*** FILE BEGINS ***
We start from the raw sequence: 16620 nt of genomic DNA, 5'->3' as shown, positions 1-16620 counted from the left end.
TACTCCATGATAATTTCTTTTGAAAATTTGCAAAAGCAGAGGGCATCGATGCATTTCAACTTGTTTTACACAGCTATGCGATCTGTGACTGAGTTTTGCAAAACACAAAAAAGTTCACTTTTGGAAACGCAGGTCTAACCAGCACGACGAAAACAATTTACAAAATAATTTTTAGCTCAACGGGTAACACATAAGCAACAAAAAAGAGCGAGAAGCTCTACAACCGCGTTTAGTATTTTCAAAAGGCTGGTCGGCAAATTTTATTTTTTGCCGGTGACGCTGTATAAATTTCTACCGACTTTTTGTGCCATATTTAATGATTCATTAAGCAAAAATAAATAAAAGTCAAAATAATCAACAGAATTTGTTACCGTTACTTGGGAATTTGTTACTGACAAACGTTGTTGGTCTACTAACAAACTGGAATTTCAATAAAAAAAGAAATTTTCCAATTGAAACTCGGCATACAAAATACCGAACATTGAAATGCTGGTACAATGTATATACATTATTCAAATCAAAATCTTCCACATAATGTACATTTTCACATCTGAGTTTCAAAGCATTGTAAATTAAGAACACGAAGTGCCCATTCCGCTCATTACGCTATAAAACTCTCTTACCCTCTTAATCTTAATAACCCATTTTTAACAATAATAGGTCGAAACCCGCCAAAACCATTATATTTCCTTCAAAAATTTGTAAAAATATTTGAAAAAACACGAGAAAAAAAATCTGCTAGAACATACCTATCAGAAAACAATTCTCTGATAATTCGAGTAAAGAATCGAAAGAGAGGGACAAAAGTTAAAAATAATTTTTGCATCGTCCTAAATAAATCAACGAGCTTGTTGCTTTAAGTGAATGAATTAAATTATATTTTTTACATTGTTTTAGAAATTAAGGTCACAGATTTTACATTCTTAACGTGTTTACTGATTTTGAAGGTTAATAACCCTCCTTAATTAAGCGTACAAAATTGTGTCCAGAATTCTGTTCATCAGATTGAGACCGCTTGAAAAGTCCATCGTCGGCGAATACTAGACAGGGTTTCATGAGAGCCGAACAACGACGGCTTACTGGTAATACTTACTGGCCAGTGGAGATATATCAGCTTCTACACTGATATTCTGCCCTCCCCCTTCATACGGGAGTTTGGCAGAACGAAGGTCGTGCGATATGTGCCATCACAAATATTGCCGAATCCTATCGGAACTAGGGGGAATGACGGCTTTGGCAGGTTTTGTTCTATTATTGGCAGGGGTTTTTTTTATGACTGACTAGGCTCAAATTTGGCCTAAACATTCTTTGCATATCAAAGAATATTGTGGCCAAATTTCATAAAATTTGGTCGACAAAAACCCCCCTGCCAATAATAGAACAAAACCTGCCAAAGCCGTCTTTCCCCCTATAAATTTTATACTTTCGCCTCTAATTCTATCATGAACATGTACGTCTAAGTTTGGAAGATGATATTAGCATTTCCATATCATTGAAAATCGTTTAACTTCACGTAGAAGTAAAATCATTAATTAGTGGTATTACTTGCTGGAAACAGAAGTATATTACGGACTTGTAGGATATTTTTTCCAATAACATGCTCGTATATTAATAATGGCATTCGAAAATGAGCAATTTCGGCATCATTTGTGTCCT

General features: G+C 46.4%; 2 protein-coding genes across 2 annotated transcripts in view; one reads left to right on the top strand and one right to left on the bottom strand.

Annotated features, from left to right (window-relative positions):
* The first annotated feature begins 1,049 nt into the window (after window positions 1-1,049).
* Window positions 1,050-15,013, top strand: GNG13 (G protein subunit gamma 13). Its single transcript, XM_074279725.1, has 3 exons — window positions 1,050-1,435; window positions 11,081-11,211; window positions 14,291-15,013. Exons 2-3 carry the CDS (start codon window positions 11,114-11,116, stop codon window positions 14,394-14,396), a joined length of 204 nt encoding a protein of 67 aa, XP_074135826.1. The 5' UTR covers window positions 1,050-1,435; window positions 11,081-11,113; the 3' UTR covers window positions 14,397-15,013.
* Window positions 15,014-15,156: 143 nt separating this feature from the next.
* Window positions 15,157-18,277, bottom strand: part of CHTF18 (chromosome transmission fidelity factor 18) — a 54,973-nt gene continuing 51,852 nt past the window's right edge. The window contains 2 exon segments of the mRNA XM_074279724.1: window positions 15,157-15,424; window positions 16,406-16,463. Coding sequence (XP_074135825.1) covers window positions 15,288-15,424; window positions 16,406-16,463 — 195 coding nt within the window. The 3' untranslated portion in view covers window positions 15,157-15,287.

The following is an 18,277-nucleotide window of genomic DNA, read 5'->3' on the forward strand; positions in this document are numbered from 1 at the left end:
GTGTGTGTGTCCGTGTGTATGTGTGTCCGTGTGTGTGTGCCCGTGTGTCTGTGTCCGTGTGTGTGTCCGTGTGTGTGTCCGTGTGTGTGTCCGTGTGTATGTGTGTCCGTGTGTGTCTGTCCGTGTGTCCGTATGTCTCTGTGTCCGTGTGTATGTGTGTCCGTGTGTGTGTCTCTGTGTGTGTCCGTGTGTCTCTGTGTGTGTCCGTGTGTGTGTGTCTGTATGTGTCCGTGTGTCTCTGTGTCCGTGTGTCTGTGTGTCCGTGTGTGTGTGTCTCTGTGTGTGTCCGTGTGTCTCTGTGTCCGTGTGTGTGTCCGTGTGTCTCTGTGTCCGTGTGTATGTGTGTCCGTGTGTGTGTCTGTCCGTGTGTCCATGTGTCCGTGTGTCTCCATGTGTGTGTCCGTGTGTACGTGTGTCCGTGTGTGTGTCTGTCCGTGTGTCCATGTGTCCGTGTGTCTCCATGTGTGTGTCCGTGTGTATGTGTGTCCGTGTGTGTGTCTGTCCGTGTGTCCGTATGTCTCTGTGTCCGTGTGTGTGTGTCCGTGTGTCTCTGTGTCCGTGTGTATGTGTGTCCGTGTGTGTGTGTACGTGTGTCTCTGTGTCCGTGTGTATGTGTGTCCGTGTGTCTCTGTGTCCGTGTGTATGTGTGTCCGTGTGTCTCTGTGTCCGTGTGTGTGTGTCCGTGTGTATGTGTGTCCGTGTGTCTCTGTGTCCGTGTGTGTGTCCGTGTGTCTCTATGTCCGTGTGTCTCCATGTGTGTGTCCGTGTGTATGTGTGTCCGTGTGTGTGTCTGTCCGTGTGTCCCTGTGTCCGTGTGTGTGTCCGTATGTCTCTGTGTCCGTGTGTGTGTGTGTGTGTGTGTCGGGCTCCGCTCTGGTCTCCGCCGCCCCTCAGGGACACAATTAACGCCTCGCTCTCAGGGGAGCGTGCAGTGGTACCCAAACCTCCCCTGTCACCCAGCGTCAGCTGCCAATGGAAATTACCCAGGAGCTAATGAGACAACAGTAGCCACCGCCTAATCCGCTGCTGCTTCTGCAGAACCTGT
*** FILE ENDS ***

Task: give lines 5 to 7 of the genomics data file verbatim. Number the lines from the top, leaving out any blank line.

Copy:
* The first annotated feature begins 1,049 nt into the window (after window positions 1-1,049).
* Window positions 1,050-15,013, top strand: GNG13 (G protein subunit gamma 13). Its single transcript, XM_074279725.1, has 3 exons — window positions 1,050-1,435; window positions 11,081-11,211; window positions 14,291-15,013. Exons 2-3 carry the CDS (start codon window positions 11,114-11,116, stop codon window positions 14,394-14,396), a joined length of 204 nt encoding a protein of 67 aa, XP_074135826.1. The 5' UTR covers window positions 1,050-1,435; window positions 11,081-11,113; the 3' UTR covers window positions 14,397-15,013.
* Window positions 15,014-15,156: 143 nt separating this feature from the next.